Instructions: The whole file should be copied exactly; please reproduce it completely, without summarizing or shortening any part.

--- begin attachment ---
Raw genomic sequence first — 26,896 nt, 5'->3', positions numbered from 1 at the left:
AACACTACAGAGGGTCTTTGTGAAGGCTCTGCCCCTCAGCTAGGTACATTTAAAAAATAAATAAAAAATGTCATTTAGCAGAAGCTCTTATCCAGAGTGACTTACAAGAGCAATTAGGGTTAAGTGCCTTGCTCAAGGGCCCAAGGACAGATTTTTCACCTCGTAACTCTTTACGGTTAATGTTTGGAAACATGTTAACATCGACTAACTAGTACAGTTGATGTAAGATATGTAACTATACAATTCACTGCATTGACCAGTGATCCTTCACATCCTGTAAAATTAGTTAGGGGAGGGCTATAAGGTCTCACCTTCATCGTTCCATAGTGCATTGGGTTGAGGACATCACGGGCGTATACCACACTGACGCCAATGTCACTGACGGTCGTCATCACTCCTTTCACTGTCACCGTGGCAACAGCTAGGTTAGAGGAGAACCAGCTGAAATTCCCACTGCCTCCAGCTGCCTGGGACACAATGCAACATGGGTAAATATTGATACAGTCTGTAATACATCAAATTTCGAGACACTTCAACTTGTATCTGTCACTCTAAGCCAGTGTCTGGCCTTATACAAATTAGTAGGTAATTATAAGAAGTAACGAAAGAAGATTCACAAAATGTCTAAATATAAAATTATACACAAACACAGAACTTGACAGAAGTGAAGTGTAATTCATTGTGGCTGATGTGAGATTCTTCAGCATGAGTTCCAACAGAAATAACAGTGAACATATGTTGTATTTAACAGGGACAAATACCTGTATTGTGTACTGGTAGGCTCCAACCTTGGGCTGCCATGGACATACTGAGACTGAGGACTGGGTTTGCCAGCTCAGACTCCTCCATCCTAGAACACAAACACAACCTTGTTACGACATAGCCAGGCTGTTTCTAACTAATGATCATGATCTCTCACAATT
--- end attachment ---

Raw genomic sequence first — 26,896 nt, 5'->3', positions numbered from 1 at the left:
AACACTACAGAGGGTCTTTGTGAAGGCTCTGCCCCTCAGCTAGGTACATTTAAAAAATAAATAAAAAATGTCATTTAGCAGAAGCTCTTATCCAGAGTGACTTACAAGAGCAATTAGGGTTAAGTGCCTTGCTCAAGGGCCCAAGGACAGATTTTTCACCTCGTAACTCTTTACGGTTAATGTTTGGAAACATGTTAACATCGACTAACTAGTACAGTTGATGTAAGATATGTAACTATACAATTCACTGCATTGACCAGTGATCCTTCACATCCTGTAAAATTAGTTAGGGGAGGGCTATAAGGTCTCACCTTCATCGTTCCATAGTGCATTGGGTTGAGGACATCACGGGCGTATACCACACTGACGCCAATGTCACTGACGGTCGTCATCACTCCTTTCACTGTCACCGTGGCAACAGCTAGGTTAGAGGAGAACCAGCTGAAATTCCCACTGCCTCCAGCTGCCTGGGACACAATGCAACATGGGTAAATATTGATACAGTCTGTAATACATCAAATTTCGAGACACTTCAACTTGTATCTGTCACTCTAAGCCAGTGTCTGGCCTTATACAAATTAGTAGGTAATTATAAGAAGTAACGAAAGAAGATTCACAAAATGTCTAAATATAAAATTATACACAAACACAGAACTTGACAGAAGTGAAGTGTAATTCATTGTGGCTGATGTGAGATTCTTCAGCATGAGTTCCAACAGAAATAACAGTGAACATATGTTGTATTTAACAGGGACAAATACCTGTATTGTGTACTGGTAGGCTCCAACCTTGGGCTGCCATGGACATACTGAGACTGAGGACTGGGTTTGCCAGCTCAGACTCCTCCATCCTAGAACACAAACACAACCTTGTTACGACATAGCCAGGCTGTTTCTAACTAATGATCATGATCTCTCACAATT